Chaos visualization: how attractors of dynamical systems are represented

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There is a fable among scientists about a non-trivial way to make your report interesting and exciting. During the speech, you need to choose the most perplexed, the most lost listener in the hall, and tell him personally, so much so as to light a spark of interest in his eyes.

There is also a well-known aphorism attributed to physicist Richard Feynman: "If you are a scientist, a quantum physicist, and cannot explain in a nutshell to a five-year-old what you are doing, you are a charlatan."

Explaining the structure of complex things is a great skill, but there are stories about which even the most skillful speaker will break the tongue. The theory of dynamical systems is an area where, without visualization, one feels like a blind gardener surrounded by thorny, thorny plants.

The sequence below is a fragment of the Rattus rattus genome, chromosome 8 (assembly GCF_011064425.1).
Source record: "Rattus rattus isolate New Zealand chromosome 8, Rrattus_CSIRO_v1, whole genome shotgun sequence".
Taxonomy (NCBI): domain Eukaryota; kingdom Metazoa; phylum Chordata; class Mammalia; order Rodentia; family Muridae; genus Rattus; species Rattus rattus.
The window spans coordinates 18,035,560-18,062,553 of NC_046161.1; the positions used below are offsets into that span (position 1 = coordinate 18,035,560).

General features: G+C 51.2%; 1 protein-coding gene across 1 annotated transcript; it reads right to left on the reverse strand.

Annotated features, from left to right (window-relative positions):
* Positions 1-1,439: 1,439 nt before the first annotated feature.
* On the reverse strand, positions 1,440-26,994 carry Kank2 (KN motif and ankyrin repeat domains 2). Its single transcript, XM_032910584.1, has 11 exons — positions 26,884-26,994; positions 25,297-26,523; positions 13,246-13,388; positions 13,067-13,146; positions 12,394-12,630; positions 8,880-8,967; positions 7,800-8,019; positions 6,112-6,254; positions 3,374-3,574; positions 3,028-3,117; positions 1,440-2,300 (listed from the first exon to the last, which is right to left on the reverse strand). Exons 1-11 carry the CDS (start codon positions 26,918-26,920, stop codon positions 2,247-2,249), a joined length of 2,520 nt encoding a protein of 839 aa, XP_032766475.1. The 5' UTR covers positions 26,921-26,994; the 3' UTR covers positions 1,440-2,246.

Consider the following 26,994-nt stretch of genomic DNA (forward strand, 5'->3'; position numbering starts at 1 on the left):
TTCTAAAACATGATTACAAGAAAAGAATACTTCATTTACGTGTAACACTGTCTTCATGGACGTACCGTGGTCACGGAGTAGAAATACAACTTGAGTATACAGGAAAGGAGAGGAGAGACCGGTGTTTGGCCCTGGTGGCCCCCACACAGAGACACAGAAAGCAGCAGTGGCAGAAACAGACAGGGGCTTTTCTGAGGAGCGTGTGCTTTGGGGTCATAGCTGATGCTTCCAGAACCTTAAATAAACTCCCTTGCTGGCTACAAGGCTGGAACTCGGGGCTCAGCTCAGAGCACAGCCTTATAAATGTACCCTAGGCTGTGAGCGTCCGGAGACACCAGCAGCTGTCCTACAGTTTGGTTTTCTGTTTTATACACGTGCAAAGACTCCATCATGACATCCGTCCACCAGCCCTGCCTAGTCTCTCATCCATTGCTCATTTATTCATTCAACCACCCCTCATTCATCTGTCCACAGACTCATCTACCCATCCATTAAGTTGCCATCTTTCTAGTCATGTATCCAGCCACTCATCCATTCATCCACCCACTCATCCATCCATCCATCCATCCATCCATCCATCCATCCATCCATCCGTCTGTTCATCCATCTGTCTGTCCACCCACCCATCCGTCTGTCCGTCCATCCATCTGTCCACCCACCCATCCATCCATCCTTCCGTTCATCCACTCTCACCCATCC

Complex non-periodic modes of behavior of dynamical systems can be described by non-periodic trajectories - the so-called strange attractors with a fractal structure. Today we will show how the behavior of strange and some other attractors is visualized.

Great attractor

If you stop the first person who comes across on the street, shine a flashlight in his face and ask what he knows about attractors, then most likely we will not hear anything about the Great Attractor, which attracts hundreds of thousands of galaxies in the depths of space in order to restart the Matrix one day.

In fact, cosmological attractors are areas of the gravitational anomaly, apparently caused by special galactic clusters, and not directly related to the topic of the article.

Of course, it should be noted that the theory of dynamical systems is particularly well suited for determining the possible asymptotic states of various cosmological models. And the video is interesting - take a look.

Lorenz attractor

One of the most famous attractors is the Lorenz attractor, which became famous due to the massive distribution of the term "butterfly effect". Besides the fact that when visualizing an attractor its shape resembles a butterfly, it is a set of chaotic solutions of the Lorentz system.

Demonstration of chaotic systems like the Lorenz attractor (you can do it yourself in C ++).